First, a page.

Date: Fri, 8 May 1998 18:40:49 -0400
From: Wendalyn Nichols
Subject: Re: Deleted "to"; 'em singular

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I also wonder if the "fall' versus "pass it around" isn't sociological? It
was frowned upon enough for us merely to be singing about beer as children
in the 1960's, let alone to sing about drinking it instead of letting the
bottles break.

Beverly Flanigan on 05/08/98 05:58:57 PM

Please respond to American Dialect Society

cc: (bcc: Wendalyn Nichols/Trade/RandomHouse)
Subject: Re: Deleted "to"; 'em singular

I wonder if the "99 bottles" variation isn't more generational than
regional? The responses on the list seemed to be age-graded, and my
polling of my students suggests the same: 20 students in my Dialects class
uniformly rejected my "If one of those bottles should happen to fall" in
favor of "Take one down, pass it around."

On 'to' deletion: I've heard prep. 'to' deleted in southern Ohio, but I'm
not aware of deleted infin. 'to', beyond the general ones noted by Ron.
"I'm gonna go store" would be an example of zero prep. 'to.' There could
be a very reduced 'to' in there, I suppose, as Mike Salovesh noted, but it
would actually be a reduced 'to the,' which is quite a lot to reduce.
Other examples?

At 12:57 PM 5/7/98 +0200, you wrote:
>Dear List,
>I note that the "99 bottles...take one down, pass around", and the "go
>with" and "come with" users turned out to have quite complex regional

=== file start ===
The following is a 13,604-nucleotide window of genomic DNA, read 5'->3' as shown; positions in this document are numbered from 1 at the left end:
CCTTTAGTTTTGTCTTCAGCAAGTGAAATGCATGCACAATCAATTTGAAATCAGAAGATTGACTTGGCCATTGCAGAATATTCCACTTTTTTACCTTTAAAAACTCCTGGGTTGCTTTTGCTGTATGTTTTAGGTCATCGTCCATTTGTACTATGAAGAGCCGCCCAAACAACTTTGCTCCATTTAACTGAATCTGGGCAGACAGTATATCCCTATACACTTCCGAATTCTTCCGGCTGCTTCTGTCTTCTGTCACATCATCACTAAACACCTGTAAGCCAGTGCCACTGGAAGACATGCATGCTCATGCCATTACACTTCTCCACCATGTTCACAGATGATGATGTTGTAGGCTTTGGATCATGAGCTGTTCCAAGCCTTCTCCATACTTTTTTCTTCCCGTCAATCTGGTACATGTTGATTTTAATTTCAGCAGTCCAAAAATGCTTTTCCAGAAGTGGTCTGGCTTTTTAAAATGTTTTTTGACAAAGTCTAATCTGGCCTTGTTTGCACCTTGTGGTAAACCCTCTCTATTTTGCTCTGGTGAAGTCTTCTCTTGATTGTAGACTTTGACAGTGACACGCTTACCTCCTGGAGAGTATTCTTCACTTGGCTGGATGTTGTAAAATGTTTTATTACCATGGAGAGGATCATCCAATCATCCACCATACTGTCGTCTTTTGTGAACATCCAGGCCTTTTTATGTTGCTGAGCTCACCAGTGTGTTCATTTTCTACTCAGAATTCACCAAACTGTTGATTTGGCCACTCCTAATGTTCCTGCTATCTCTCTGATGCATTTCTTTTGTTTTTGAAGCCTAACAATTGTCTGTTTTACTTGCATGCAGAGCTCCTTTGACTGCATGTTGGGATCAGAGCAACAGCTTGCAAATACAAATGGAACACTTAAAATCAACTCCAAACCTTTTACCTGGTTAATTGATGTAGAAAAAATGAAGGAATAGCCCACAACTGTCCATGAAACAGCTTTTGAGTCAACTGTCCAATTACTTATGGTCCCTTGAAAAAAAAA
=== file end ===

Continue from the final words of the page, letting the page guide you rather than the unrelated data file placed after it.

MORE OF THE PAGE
>distribution in the States. What about the following features which I
>would have thought originally Black and/or Southern:
>1) Deletion of _to_ infinitive marker as in "I want you guys have a good
>2) The use of 'em for (h)im in unstressed position. (This question
>assumes that speakers generally have an opposition between schwa and lax
>/I/ in unstressed syllables).
>I went to see the Titanic movie recently, and noticed the present day
>characters at the beginning using the deleted "to". These speakers
>sounded more Midland than Southern.
>I also noticed the male lead, Leonardo di Caprio, regularly using the
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=B4em for (h)im feature, whereas the upper class heroine only used it
>occasionally, otherwise (h)im.
>My impression is that deleted "to" in non-southern speech implies
>extreme laid-back colloquial-ness - I've noticed it being used when
>giving orders, as if to soften their impact.
>I'd be glad if you could put me right on this, regarding usage,
>distribution, etc. Thanks! I know I can be wildly wrong - for instance=

>the other day I assumed "folding laundry" was a lexical item like
>"folding money".
>Post script: the film was great, in the full sense of the word. Most o=
>the time I wasn't even thinking about pronunciations!
>David Sutcliffe
>Universitat Pompeu Fabra
>Rambla 30-32